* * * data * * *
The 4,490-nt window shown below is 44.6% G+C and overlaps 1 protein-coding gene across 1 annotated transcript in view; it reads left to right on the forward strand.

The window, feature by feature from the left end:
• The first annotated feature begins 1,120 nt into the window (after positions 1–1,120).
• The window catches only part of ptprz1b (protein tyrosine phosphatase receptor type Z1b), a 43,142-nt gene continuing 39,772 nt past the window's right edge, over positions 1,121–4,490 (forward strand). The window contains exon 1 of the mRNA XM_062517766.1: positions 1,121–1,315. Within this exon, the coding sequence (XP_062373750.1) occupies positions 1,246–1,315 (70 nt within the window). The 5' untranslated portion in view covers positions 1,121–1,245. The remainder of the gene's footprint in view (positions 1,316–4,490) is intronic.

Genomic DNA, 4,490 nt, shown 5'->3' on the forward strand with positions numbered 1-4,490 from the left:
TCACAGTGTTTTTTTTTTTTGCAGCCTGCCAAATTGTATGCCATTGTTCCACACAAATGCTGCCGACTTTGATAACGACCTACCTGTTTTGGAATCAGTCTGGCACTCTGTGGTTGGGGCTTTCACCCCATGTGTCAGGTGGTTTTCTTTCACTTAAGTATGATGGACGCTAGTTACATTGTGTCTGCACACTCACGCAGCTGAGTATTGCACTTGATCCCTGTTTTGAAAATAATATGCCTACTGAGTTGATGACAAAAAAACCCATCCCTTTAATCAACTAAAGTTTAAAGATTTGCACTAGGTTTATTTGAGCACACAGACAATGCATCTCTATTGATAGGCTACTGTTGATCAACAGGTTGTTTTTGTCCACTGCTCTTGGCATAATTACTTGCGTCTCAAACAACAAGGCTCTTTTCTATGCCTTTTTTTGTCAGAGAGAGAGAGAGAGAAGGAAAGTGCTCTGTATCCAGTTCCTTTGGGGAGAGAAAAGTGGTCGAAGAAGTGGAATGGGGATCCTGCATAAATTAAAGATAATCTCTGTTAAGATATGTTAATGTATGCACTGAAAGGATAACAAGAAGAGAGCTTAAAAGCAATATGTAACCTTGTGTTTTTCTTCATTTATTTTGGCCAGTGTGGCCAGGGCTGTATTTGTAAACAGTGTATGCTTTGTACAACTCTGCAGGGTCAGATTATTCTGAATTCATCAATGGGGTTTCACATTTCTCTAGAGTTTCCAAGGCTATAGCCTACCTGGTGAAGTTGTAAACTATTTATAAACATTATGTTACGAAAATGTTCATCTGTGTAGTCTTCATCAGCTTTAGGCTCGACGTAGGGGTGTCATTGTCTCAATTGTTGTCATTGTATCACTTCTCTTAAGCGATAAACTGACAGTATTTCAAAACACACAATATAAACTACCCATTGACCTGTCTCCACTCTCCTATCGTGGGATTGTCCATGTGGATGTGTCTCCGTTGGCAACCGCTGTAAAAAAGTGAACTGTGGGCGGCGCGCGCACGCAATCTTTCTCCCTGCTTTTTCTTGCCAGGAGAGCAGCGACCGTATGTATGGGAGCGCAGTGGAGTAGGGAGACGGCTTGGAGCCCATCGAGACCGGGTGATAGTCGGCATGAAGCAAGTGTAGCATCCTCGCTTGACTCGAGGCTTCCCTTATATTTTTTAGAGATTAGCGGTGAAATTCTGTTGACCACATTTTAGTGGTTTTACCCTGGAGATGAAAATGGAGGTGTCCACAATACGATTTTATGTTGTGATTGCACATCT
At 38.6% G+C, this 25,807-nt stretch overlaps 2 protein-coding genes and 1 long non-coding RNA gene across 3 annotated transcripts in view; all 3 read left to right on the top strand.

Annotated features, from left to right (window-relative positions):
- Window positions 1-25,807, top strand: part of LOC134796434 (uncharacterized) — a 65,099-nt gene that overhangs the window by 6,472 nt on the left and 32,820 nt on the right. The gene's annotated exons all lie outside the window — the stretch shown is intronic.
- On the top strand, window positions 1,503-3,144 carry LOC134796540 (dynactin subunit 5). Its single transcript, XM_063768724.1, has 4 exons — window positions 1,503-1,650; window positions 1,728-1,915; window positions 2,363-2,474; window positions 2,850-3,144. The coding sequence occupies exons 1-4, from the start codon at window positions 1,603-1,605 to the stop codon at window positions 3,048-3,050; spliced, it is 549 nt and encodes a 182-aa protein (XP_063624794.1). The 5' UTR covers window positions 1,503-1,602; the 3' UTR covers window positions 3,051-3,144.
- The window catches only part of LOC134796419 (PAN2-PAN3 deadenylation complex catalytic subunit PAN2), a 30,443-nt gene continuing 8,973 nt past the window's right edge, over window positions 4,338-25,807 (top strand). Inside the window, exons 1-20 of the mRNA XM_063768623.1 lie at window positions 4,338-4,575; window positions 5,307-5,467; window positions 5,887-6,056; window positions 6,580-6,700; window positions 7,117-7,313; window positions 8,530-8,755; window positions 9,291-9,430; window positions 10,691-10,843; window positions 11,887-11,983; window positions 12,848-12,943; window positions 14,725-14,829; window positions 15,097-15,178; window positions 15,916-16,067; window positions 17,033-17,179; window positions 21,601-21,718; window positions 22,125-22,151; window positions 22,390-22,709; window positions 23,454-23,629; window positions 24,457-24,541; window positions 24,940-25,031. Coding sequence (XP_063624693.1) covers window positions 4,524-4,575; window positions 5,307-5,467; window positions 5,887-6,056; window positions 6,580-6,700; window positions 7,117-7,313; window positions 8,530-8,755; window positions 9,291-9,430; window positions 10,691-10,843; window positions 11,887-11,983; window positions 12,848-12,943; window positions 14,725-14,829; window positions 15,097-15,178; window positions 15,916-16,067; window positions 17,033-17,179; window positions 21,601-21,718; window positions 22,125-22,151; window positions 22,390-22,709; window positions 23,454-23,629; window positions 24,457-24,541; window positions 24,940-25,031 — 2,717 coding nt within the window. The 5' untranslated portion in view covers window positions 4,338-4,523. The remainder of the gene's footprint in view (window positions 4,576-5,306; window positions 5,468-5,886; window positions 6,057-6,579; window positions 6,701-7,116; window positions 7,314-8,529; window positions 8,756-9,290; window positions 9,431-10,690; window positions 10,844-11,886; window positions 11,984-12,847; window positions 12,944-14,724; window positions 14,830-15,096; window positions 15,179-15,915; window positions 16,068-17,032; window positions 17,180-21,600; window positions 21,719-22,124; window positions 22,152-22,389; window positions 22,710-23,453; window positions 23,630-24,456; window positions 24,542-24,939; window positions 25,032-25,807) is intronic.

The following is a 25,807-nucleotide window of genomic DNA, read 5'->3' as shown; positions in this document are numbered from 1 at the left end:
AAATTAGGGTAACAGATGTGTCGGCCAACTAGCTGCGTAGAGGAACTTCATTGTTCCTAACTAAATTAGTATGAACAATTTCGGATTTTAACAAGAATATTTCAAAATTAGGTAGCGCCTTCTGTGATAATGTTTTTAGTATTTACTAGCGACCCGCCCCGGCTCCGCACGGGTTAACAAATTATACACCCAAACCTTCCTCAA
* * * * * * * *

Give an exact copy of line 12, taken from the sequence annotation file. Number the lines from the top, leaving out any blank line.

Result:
The following is a 25,807-nucleotide window of genomic DNA, read 5'->3' as shown; positions in this document are numbered from 1 at the left end: